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CanepaBy Steve Canepa

If there is one constant in the 21st century media and entertainment marketplace – it is constant change.  As billions of intelligent devices, hybrid networks, advanced services, apps, and digital content continue to evolve in uncountable ways, media firms focusing on the production and distribution of information, news, entertainment and social experiences are facing a daunting challenge: how to make sense of it all – while providing unique value.

This is precisely why IBM’s Watson is so important.

The common denominator of this constant change is unstructured data – whether that is the content itself as presented in words — or digital images, audio and video – or the metadata that surrounds it.  We are witness to a rapidly expanding universe of human language content, web-sites, blogs, posts, tweets, social comments – not to mention books, magazines, newspapers and reports.

As rising consumer expectations continue to drive advances in consumer intimacy, segmentation, marketing, packaging and price innovation, the ability to rapidly analyze these massive quantities of unstructured or natural language data in order to extract intelligence, insight and value will be a key competency in the new world of media, entertainment and experiences.

So, what is Watson?  A computing system that rivals a human’s ability to answer questions posed in natural language with speed, accuracy and confidence. Watson represents the ability to gain meaningful insights from massive amounts of unstructured data and demonstrates in dramatic fashion how advanced analytics can be applied in creative new ways.

Watson takes analytics to a whole new level of power and sophistication, beyond traditional data warehousing and data mining. This new computing paradigm – known as DeepQA – can deliver faster, deeper insights into unstructured data and human language text  – discovering consumer preferences, contextual relationships, usage patterns and purchasing behavior — which can deliver unique value for the media consumer.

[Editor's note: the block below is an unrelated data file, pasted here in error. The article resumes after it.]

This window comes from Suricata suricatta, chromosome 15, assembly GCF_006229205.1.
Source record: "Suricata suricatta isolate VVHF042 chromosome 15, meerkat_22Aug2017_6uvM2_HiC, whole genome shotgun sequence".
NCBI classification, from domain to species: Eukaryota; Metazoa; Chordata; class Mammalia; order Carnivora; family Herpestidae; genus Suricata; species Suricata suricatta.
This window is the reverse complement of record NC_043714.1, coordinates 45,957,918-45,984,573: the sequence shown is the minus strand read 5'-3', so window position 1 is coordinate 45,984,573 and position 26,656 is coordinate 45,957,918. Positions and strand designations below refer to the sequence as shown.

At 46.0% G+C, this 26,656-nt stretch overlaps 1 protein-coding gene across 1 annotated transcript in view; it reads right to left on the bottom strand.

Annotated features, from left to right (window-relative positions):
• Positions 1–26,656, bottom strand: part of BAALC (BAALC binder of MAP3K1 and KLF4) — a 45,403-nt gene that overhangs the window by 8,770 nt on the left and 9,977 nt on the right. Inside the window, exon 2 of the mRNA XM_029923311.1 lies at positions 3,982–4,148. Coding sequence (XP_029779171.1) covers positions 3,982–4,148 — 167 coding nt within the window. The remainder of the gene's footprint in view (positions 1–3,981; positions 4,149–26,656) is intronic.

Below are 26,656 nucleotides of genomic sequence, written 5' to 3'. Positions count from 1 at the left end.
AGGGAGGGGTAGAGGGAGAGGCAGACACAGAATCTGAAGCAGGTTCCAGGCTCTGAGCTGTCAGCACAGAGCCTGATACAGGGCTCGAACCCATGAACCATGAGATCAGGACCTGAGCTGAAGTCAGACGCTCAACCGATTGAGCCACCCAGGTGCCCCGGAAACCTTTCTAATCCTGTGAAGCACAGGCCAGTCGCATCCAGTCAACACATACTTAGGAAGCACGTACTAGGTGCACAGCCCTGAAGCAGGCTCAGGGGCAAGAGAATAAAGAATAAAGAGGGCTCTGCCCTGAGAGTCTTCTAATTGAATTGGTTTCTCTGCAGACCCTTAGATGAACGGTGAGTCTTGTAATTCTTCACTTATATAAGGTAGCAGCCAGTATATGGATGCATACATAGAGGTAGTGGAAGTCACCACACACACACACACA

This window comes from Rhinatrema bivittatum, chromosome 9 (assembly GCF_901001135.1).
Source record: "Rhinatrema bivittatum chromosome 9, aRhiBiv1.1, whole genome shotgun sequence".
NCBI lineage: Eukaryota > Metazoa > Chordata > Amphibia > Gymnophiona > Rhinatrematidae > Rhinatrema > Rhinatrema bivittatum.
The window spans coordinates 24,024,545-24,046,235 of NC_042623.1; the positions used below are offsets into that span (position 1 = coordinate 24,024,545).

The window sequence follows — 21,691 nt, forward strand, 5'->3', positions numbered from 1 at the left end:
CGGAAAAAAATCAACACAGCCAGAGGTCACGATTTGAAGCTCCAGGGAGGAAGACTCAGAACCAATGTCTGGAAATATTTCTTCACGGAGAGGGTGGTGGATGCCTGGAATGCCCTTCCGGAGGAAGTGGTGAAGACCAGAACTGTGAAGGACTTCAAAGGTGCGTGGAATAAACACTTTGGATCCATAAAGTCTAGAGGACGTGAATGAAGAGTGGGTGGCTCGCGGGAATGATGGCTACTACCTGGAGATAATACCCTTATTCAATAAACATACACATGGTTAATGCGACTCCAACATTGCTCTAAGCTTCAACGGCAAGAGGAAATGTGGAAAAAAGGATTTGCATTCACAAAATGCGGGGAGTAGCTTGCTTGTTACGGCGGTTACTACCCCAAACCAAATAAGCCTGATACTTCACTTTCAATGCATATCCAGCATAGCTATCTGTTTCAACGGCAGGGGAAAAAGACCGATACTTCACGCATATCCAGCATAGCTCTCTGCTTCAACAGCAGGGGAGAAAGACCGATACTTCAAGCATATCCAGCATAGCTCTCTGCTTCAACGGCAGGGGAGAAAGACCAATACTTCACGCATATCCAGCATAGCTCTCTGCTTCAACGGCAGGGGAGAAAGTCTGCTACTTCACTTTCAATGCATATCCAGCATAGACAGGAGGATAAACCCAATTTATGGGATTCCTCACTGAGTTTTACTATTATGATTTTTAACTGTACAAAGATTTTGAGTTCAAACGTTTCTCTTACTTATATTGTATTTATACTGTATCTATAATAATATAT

There are tremendous opportunities to turn these ‘big-data’ challenges into marketplace advantages by using advanced analytics.  Just imagine:

  • Semantic classification engines that speed time-to-air and increase content availability.
  • Collaborative and real-time campaign and brand management systems
  • Optimization routines for scheduling, programming, marketing and advertising
  • Automated multi-channel distribution
  • Improved Customer Care that goes well beyond traditional CRM systems
  • Enhanced resource optimization – both human and technology

I could go on.  The point is that the capabilities represented in Watson open up a new world of possibilities – and insight – for agile media and entertainment companies.

The data is there.  The question is, are we getting the intelligence out of it?

Steve Canepa is IBM’s General Manager for the Global Media and Entertainment Industry. He is responsible for the world-wide organization covering the Entertainment, Broadcast, On-line, Cable, Publishing, Satellite, Sports, Music and Advertising segments.  Steve has over 25 years of experience building, growing and leading profitable businesses.  Digital Media Magazine named him one of the most influential executives in Digital Media and he has received an EMMY for innovation.  His previous post on this topic can be found here.

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1 Comment
 
August 18, 2011
1:13 pm

Adding structure to human language and the massive unstructured data sets that the web makes readily available, is the wave of the future. And as you accurately described, the commercial applications are potentially limitless.

And I’ll admit that Watson is truly impressive to watch on Jeopardy but this is far from a commercial application. Big Blue is sitting on this technology, flexing a muscle for the public but what are its real plans for applying Watson to real world problems that create value for consumers and IBM shareholders? I’ve heard rumors of a Watson powered virtual sales-rep who can answer questions about any product or service but how close is that idea to being market-ready?


Posted by: Jonathan Cardella
 
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